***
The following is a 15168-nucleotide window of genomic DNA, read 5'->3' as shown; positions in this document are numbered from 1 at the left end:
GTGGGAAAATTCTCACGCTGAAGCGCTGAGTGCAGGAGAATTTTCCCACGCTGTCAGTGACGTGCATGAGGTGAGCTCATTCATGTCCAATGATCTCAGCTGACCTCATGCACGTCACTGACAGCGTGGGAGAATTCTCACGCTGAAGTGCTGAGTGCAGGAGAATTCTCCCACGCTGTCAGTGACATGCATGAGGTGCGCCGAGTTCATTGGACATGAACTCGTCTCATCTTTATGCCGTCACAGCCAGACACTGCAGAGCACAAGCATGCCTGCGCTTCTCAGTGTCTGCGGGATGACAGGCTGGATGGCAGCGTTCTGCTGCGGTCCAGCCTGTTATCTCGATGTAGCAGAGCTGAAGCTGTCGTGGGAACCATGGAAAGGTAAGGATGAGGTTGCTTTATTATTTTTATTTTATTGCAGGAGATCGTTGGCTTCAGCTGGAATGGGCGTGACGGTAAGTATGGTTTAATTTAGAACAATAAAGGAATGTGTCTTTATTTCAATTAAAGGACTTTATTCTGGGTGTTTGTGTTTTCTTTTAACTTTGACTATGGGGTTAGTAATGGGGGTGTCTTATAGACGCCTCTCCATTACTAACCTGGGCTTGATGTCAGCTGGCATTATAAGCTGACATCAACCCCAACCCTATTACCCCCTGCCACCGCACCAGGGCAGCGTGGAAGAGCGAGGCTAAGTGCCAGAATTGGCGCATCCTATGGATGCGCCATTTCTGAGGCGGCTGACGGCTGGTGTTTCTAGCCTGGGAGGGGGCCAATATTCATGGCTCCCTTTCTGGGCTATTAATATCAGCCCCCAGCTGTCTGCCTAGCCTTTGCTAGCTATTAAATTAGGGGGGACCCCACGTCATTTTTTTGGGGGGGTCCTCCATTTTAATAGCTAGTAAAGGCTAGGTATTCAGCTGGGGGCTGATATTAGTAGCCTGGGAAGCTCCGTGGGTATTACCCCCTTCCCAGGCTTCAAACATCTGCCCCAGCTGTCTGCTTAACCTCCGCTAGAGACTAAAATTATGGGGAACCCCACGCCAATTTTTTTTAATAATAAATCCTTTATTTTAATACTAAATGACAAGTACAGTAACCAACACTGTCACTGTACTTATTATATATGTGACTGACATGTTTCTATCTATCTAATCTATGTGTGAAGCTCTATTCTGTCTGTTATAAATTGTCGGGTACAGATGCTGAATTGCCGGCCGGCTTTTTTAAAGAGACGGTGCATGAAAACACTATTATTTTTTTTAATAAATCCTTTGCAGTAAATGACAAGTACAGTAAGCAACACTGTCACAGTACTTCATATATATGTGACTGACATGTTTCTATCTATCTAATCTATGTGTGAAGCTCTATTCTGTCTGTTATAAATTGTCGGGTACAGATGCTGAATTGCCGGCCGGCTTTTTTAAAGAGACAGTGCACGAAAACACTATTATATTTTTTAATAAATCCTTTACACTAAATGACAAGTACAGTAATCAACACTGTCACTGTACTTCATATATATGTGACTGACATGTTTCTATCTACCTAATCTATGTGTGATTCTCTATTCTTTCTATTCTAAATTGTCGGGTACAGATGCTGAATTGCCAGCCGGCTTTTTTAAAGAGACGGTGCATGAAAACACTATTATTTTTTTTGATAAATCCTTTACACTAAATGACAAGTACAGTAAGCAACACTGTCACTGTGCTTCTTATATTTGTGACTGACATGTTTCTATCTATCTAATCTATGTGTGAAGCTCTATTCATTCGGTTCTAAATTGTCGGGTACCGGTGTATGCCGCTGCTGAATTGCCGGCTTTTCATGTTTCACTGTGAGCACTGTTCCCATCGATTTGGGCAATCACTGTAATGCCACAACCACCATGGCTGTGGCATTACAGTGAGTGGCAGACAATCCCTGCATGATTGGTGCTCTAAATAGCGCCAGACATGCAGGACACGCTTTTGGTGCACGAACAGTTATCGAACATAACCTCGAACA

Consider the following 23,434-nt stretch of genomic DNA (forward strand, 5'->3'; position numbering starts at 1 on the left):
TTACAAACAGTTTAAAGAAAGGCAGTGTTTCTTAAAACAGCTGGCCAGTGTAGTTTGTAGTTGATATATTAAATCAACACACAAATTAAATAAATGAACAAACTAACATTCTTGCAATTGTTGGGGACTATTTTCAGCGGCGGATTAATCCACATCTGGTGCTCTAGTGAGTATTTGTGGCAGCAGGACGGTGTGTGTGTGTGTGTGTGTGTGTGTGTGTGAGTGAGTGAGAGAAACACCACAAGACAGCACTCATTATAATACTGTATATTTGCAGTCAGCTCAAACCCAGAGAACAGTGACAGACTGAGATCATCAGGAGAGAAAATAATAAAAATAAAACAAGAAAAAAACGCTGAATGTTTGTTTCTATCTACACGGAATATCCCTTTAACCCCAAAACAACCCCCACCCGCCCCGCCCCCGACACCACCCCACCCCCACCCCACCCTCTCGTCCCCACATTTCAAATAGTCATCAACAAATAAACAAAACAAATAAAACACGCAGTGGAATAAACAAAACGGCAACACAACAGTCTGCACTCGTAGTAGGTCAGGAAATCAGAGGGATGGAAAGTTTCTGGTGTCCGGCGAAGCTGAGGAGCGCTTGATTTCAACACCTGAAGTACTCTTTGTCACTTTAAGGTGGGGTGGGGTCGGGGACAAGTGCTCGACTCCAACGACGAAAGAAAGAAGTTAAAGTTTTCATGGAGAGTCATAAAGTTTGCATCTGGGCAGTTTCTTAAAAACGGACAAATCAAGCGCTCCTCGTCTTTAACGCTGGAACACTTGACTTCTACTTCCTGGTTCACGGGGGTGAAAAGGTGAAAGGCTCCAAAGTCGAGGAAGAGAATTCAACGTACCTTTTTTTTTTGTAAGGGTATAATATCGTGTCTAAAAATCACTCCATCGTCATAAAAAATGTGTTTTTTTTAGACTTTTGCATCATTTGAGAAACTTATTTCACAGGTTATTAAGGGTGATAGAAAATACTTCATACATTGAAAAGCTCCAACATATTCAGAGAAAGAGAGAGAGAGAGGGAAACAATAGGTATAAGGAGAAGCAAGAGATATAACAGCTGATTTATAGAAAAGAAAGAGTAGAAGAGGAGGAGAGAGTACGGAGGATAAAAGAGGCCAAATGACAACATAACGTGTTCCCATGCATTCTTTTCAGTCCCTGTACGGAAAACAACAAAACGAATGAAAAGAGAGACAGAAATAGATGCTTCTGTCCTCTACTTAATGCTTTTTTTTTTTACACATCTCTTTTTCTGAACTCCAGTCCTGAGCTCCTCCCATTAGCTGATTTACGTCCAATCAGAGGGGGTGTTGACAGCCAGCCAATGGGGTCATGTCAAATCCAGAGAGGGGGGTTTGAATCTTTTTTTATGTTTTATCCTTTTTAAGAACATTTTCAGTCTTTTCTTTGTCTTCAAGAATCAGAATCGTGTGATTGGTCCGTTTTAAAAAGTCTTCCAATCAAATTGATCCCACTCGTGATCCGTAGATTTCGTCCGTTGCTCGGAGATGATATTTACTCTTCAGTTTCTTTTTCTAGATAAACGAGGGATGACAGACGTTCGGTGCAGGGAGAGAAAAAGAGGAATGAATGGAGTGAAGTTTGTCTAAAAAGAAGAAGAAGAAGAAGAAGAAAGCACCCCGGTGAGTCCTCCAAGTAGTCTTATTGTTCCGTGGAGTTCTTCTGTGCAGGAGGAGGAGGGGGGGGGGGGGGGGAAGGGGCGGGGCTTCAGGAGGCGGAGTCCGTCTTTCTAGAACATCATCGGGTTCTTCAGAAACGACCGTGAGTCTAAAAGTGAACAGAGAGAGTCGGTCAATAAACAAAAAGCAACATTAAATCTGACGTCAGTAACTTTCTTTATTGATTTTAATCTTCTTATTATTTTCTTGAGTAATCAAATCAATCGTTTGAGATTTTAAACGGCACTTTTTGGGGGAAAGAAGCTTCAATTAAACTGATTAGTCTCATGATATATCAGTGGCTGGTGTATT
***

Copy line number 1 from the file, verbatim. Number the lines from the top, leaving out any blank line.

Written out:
The following is a 15168-nucleotide window of genomic DNA, read 5'->3' as shown; positions in this document are numbered from 1 at the left end: